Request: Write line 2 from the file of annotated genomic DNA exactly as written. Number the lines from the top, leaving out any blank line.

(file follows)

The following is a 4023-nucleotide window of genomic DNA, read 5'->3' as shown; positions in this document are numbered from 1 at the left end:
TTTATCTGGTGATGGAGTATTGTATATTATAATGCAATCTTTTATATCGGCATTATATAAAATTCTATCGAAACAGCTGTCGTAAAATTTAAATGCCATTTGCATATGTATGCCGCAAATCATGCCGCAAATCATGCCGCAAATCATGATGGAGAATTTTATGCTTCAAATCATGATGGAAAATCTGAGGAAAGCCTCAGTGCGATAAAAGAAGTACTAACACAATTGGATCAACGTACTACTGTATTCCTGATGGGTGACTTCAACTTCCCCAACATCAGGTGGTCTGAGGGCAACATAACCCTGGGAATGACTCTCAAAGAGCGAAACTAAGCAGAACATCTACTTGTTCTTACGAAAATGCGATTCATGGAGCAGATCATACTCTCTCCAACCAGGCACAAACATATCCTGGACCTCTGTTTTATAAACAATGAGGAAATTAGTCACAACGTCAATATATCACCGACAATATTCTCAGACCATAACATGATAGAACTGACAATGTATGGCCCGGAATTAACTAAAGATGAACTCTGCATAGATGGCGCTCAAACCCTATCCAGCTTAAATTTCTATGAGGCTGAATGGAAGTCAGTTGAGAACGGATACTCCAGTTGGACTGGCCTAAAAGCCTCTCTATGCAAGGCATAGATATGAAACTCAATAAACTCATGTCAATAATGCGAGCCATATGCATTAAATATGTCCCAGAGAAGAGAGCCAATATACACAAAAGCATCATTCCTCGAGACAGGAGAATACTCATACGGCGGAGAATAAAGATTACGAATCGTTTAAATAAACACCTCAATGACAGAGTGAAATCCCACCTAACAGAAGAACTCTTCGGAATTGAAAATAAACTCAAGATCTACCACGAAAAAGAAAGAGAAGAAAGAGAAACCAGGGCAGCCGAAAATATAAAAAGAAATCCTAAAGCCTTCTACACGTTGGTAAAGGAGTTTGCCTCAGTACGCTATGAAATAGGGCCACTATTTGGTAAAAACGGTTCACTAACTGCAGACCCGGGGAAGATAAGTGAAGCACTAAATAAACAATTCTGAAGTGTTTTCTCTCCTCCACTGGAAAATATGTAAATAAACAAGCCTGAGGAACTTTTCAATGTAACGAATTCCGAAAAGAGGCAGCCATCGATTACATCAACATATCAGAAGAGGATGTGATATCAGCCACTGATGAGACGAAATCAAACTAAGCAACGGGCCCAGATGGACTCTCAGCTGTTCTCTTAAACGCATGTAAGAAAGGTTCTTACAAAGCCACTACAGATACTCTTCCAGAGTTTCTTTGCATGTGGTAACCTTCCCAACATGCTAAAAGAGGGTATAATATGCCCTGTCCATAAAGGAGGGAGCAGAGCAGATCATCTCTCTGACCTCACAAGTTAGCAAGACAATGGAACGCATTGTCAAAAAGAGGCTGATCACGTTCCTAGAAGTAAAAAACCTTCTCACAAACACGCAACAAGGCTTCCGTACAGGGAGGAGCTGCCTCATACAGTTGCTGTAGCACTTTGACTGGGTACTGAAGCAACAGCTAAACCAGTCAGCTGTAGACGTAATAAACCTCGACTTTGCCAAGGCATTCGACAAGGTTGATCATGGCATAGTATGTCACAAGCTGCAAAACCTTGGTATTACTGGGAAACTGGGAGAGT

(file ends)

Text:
TTTATCTGGTGATGGAGTATTGTATATTATAATGCAATCTTTTATATCGGCATTATATAAAATTCTATCGAAACAGCTGTCGTAAAATTTAAATGCCATTTGCATATGTATGCCGCAAATCATGCCGCAAATCATGCCGCAAATCATGATGGAGAATTTTATGCTTCAAATCATGATGGAAAATCTGAGGAAAGCCTCAGTGCGATAAAAGAAGTACTAACACAATTGGATCAACGTACTACTGTATTCCTGATGGGTGACTTCAACTTCCCCAACATCAGGTGGTCTGAGGGCAACATAACCCTGGGAATGACTCTCAAAGAGCGAAACTAAGCAGAACATCTACTTGTTCTTACGAAAATGCGATTCATGGAGCAGATCATACTCTCTCCAACCAGGCACAAACATATCCTGGACCTCTGTTTTATAAACAATGAGGAAATTAGTCACAACGTCAATATATCACCGACAATATTCTCAGACCATAACATGATAGAACTGACAATGTATGGCCCGGAATTAACTAAAGATGAACTCTGCATAGATGGCGCTCAAACCCTATCCAGCTTAAATTTCTATGAGGCTGAATGGAAGTCAGTTGAGAACGGATACTCCAGTTGGACTGGCCTAAAAGCCTCTCTATGCAAGGCATAGATATGAAACTCAATAAACTCATGTCAATAATGCGAGCCATATGCATTAAATATGTCCCAGAGAAGAGAGCCAATATACACAAAAGCATCATTCCTCGAGACAGGAGAATACTCATACGGCGGAGAATAAAGATTACGAATCGTTTAAATAAACACCTCAATGACAGAGTGAAATCCCACCTAACAGAAGAACTCTTCGGAATTGAAAATAAACTCAAGATCTACCACGAAAAAGAAAGAGAAGAAAGAGAAACCAGGGCAGCCGAAAATATAAAAAGAAATCCTAAAGCCTTCTACACGTTGGTAAAGGAGTTTGCCTCAGTACGCTATGAAATAGGGCCACTATTTGGTAAAAACGGTTCACTAACTGCAGACCCGGGGAAGATAAGTGAAGCACTAAATAAACAATTCTGAAGTGTTTTCTCTCCTCCACTGGAAAATATGTAAATAAACAAGCCTGAGGAACTTTTCAATGTAACGAATTCCGAAAAGAGGCAGCCATCGATTACATCAACATATCAGAAGAGGATGTGATATCAGCCACTGATGAGACGAAATCAAACTAAGCAACGGGCCCAGATGGACTCTCAGCTGTTCTCTTAAACGCATGTAAGAAAGGTTCTTACAAAGCCACTACAGATACTCTTCCAGAGTTTCTTTGCATGTGGTAACCTTCCCAACATGCTAAAAGAGGGTATAATATGCCCTGTCCATAAAGGAGGGAGCAGAGCAGATCATCTCTCTGACCTCACAAGTTAGCAAGACAATGGAACGCATTGTCAAAAAGAGGCTGATCACGTTCCTAGAAGTAAAAAACCTTCTCACAAACACGCAACAAGGCTTCCGTACAGGGAGGAGCTGCCTCATACAGTTGCTGTAGCACTTTGACTGGGTACTGAAGCAACAGCTAAACCAGTCAGCTGTAGACGTAATAAACCTCGACTTTGCCAAGGCATTCGACAAGGTTGATCATGGCATAGTATGTCACAAGCTGCAAAACCTTGGTATTACTGGGAAACTGGGAGAGT